HCUP would not be possible without the contributions of the following data collection Partners from across the United States:
Arizona Department of Health Services
Arkansas Department of Health & Human Services
California Office of Statewide Health Planning & Development
Colorado Health & Hospital Association
Connecticut Integrated Health Information (Chime, Inc.)
Florida Agency for Health Care Administration
Georgia GHA: An Association of Hospitals & Health Systems
Hawaii Health Information Corporation
Illinois Health Care Cost Containment Council and Department of Public Health
Indiana Hospital&Health Association
Iowa Hospital Association
Kansas Hospital Association
Kentucky Cabinet for Health and Family Services
Maryland Health Services Cost Review Commission
Massachusetts Division of Health Care Finance and Policy
Michigan Health & Hospital Association
Minnesota Hospital Association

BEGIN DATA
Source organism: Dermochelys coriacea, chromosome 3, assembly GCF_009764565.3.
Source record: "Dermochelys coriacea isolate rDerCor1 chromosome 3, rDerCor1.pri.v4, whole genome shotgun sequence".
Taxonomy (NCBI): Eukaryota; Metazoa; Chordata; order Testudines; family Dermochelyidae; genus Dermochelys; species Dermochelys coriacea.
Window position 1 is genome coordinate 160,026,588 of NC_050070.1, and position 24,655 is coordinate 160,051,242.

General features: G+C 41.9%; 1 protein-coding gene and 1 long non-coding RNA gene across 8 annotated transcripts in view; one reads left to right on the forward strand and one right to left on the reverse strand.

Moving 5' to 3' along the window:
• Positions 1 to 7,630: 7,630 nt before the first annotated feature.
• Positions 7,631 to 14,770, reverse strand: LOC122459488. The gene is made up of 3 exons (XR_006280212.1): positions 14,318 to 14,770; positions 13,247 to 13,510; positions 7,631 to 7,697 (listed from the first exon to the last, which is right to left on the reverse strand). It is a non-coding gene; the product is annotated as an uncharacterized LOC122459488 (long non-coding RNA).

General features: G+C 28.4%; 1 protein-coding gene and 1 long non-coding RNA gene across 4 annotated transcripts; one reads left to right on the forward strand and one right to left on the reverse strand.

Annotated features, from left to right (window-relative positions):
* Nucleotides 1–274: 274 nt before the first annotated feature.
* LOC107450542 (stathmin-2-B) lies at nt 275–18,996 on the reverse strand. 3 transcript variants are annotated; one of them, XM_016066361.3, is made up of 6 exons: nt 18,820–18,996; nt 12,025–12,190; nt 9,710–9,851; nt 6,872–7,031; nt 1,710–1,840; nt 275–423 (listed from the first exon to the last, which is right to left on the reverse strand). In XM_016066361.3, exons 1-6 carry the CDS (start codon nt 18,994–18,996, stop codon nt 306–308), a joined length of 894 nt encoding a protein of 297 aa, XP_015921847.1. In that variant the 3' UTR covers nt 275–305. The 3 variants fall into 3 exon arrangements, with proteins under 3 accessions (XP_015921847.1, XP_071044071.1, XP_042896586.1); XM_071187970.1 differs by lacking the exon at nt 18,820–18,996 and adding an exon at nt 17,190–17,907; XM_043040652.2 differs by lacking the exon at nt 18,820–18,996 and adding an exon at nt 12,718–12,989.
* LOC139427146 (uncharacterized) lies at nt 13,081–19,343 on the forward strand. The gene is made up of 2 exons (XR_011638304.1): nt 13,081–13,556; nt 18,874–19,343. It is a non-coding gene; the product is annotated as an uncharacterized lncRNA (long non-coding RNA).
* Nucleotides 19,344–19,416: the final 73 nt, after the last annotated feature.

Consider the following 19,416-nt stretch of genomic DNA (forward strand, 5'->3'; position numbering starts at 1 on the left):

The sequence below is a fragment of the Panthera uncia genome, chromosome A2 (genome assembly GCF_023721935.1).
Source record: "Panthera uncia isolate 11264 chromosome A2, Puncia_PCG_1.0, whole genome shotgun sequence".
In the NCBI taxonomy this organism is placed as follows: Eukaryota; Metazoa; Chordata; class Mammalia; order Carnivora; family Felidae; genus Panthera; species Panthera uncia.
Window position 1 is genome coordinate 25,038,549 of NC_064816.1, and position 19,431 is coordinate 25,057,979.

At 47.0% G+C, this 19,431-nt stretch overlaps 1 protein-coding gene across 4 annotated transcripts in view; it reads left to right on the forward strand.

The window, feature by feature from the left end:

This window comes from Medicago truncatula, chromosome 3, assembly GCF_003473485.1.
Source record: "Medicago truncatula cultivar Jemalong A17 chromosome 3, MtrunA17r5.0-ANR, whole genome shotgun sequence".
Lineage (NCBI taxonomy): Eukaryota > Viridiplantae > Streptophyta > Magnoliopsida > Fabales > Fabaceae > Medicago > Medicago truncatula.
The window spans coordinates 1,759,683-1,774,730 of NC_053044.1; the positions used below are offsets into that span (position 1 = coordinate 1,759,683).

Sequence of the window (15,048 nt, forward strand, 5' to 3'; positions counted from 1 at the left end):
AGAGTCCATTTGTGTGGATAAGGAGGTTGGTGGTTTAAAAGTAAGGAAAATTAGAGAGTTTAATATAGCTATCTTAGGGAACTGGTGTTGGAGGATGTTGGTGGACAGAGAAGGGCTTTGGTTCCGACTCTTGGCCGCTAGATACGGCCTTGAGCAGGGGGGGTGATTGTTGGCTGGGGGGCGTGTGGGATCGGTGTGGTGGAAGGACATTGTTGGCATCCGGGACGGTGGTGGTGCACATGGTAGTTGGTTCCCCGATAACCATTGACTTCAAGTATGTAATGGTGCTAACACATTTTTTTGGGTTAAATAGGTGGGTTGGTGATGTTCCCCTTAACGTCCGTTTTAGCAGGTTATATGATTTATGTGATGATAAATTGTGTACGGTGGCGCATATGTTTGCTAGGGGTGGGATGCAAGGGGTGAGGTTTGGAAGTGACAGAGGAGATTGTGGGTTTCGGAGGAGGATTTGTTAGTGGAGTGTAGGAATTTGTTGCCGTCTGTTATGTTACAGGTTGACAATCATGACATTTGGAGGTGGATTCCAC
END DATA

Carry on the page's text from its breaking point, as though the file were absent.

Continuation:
Missouri Hospital Industry Data Institute
Nebraska Hospital Association
Nevada Division of Health Care Financing and Policy, Department of Human Resources
New Hampshire Department of Health & Human Services
New Jersey Department of Health and Senior Services
New York State Department of Health
North Carolina Department of Health and Human Services
Ohio Hospital Association
Oregon Office for Oregon Health Policy and Research and Oregon Association of Hospitals and Health Systems
Rhode Island Department of Health
South Carolina State Budget & Control Board
South Dakota Association of Healthcare Organizations
Tennessee Hospital Association
Texas Department of State Health Services
Utah Department of Health
Vermont Association of Hospitals and Health Systems
Virginia Health Information
Washington State Department of Health
West Virginia Health Care Authority
Wisconsin Department of Health and Family Services

For additional HCUP statistics, visit HCUPnet, our interactive query system at http://hcupnet.ahrq.gov/.

For More Information

For a detailed description of HCUP and more information on the design of the NIS and methods to calculate estimates, please refer to the following publications: